Nutrition News: Super-Healthy Olives, Cartoon-Character Cookie Effect, Local Eating Is In

Chubby cartoon characters prompt snacking, olives are super-healthy, "local" now more popular than "organic."


Sant Agostino Olives

Photo by: barol16


Feel Good About Olives

Are olives a food you can feel good about eating? A panel of nutritionists and diet experts polled by Time magazine all say olives make a very healthy snack indeed. They point out that about four large olives have only about 20 calories, are nutritionally rich and contain about two grams of healthy monounsaturated fat, which benefits your heart, your brain and your belly. What’s more, olives are packed with antioxidants like biophenols, which keep bad cholesterol from building up in your artery walls. They’re also anti-inflammatory and antimicrobial, and aid in disease prevention. Plus, as a fermented food, they offer gut-friendly bacteria. One drawback: Because they are cured, olives may be high in salt, so the experts suggest you compensate by cutting out another salty snack. A small price to pay …

The Fat Albert Effect?

Beware of chunky cartoon characters. According to a new study led by University of Colorado at Boulder researchers, after seeing images of plump-looking (“ovoid”) cartoon characters (think Grimace, Winnie the Pooh and Homer Simpson), kids scarf down more cookies, candy and other calorie-packed, nutritionally lacking foods . "They have a tendency to eat almost twice as much indulgent food as kids who are exposed to perceived healthier looking cartoon characters or no characters at all," lead author Margaret C. Campbell said. On the bright side, the effect was mitigated when kids were asked questions that reminded them about healthy food choices before they were shown the cartoon characters.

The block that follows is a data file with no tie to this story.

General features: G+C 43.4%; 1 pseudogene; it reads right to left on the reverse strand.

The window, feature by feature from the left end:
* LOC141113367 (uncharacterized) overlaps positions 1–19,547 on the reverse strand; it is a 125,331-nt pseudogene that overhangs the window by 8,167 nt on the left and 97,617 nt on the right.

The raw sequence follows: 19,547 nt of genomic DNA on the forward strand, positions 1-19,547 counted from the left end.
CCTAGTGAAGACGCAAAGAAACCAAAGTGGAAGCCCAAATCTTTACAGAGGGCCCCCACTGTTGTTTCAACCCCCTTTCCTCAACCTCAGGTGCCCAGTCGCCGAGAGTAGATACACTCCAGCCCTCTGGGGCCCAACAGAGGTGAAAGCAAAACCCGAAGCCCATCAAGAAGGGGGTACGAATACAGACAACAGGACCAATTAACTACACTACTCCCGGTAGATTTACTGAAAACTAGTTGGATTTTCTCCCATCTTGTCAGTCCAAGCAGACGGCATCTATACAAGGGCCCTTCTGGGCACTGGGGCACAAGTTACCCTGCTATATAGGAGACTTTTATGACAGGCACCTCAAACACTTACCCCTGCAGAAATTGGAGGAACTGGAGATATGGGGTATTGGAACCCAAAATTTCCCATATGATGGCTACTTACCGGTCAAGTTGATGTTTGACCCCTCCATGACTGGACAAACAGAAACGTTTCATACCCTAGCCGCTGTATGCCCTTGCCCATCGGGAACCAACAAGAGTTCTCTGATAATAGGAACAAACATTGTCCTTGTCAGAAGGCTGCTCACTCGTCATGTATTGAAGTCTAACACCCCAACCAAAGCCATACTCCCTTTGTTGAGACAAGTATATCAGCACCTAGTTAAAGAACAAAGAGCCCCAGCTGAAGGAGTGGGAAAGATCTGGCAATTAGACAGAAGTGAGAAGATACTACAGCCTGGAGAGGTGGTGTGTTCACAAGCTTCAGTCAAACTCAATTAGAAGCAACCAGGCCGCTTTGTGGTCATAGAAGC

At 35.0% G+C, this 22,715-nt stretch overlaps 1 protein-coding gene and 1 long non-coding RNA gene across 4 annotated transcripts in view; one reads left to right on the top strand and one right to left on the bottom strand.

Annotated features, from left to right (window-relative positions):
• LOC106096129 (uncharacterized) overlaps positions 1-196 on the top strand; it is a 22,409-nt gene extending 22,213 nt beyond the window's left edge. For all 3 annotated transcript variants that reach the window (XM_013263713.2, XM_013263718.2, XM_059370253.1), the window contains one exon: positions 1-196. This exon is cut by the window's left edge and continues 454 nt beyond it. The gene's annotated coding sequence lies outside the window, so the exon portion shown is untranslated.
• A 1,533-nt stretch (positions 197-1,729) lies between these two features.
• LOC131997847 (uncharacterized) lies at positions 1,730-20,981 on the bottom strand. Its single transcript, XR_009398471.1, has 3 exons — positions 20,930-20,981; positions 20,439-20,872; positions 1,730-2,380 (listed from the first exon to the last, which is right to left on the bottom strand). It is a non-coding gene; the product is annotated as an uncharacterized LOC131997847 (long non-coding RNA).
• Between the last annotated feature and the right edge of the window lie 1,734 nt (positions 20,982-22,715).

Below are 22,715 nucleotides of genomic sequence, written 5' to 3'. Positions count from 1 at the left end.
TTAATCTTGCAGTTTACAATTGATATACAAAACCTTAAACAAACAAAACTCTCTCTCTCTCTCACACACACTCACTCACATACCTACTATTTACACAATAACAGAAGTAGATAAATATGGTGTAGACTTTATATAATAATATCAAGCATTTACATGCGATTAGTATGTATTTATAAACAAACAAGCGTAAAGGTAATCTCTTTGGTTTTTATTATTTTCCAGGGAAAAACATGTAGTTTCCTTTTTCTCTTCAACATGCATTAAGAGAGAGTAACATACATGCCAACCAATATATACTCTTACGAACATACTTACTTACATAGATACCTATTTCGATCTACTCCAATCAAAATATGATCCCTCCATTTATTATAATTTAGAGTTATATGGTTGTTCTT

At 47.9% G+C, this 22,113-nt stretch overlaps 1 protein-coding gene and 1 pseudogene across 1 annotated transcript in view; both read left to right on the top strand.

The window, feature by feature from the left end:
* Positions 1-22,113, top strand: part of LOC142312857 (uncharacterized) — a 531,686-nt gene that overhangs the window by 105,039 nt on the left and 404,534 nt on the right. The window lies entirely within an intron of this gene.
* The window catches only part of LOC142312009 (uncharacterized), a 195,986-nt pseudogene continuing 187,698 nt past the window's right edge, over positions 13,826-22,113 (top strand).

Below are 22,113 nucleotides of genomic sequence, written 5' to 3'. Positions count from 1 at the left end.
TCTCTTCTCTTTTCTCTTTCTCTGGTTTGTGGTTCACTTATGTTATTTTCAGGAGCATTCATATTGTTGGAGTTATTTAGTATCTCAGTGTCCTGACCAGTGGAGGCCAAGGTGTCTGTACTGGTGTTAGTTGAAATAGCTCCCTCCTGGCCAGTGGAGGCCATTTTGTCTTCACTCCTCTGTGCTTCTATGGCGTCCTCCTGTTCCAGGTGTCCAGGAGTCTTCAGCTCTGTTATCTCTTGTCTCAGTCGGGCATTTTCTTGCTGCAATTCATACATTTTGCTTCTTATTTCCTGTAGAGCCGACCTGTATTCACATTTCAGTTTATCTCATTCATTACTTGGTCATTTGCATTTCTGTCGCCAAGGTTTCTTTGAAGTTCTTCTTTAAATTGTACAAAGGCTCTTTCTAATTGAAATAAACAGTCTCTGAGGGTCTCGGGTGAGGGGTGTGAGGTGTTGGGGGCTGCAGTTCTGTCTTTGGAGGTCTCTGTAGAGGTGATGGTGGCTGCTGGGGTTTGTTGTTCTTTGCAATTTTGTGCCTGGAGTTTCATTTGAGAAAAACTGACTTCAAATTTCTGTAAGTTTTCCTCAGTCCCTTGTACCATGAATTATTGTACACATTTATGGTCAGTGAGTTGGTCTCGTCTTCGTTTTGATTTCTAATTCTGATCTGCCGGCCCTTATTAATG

Lots and Lots of Locavores

If you’ve been trying to eat more “locally sourced” food, you’re part of a growing trend. “ Local food is following organic into the mainstream,” Quartz reports, citing a recent survey finding that an increasing number of people rank their food’s origins as an important factor (even more so than the food’s healthfulness) in their decision to consume it. “And while both ‘local’ and ‘organic’ labels are (often mistakenly) considered indicators of health, 43% of participants said that they would be most likely to purchase groceries with a ‘locally sourced’ label, compared to organic’s 19%,” Quartz notes, adding that sales of locally grown food have also dramatically increased over the past few years.

Amy Reiter is a writer and editor based in New York. A regular contributor to The Los Angeles Times, she has also written for The New York Times, The Washington Post, Glamour, Marie Claire, The Daily Beast and Wine Spectator, among others, as well as for Salon, where she was a longtime editor and senior writer. In addition to contributing to Healthy Eats, she blogs for Food Network’s FN Dish .

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